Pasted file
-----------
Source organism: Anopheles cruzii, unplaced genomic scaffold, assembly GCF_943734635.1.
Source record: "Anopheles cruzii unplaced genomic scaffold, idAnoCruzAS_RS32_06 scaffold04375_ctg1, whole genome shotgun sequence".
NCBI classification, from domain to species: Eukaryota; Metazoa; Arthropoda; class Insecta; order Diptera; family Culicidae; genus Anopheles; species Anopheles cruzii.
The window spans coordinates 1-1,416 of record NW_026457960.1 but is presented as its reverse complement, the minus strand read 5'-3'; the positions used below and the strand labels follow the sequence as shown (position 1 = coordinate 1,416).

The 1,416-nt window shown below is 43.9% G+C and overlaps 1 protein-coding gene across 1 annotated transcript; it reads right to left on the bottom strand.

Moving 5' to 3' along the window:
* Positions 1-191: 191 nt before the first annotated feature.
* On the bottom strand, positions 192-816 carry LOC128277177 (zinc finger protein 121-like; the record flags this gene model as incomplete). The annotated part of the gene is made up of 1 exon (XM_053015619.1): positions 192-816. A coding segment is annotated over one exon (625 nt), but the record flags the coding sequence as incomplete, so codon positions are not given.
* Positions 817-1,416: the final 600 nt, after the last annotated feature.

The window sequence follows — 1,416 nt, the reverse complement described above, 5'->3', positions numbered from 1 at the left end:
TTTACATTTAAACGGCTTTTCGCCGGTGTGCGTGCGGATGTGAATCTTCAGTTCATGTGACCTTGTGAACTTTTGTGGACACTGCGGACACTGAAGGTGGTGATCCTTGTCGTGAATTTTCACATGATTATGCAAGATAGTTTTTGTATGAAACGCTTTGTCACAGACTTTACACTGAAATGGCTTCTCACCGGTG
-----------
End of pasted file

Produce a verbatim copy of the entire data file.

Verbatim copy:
Source organism: Anopheles cruzii, unplaced genomic scaffold, assembly GCF_943734635.1.
Source record: "Anopheles cruzii unplaced genomic scaffold, idAnoCruzAS_RS32_06 scaffold04375_ctg1, whole genome shotgun sequence".
NCBI classification, from domain to species: Eukaryota; Metazoa; Arthropoda; class Insecta; order Diptera; family Culicidae; genus Anopheles; species Anopheles cruzii.
The window spans coordinates 1-1,416 of record NW_026457960.1 but is presented as its reverse complement, the minus strand read 5'-3'; the positions used below and the strand labels follow the sequence as shown (position 1 = coordinate 1,416).

The 1,416-nt window shown below is 43.9% G+C and overlaps 1 protein-coding gene across 1 annotated transcript; it reads right to left on the bottom strand.

Moving 5' to 3' along the window:
* Positions 1-191: 191 nt before the first annotated feature.
* On the bottom strand, positions 192-816 carry LOC128277177 (zinc finger protein 121-like; the record flags this gene model as incomplete). The annotated part of the gene is made up of 1 exon (XM_053015619.1): positions 192-816. A coding segment is annotated over one exon (625 nt), but the record flags the coding sequence as incomplete, so codon positions are not given.
* Positions 817-1,416: the final 600 nt, after the last annotated feature.

The window sequence follows — 1,416 nt, the reverse complement described above, 5'->3', positions numbered from 1 at the left end:
TTTACATTTAAACGGCTTTTCGCCGGTGTGCGTGCGGATGTGAATCTTCAGTTCATGTGACCTTGTGAACTTTTGTGGACACTGCGGACACTGAAGGTGGTGATCCTTGTCGTGAATTTTCACATGATTATGCAAGATAGTTTTTGTATGAAACGCTTTGTCACAGACTTTACACTGAAATGGCTTCTCACCGGTG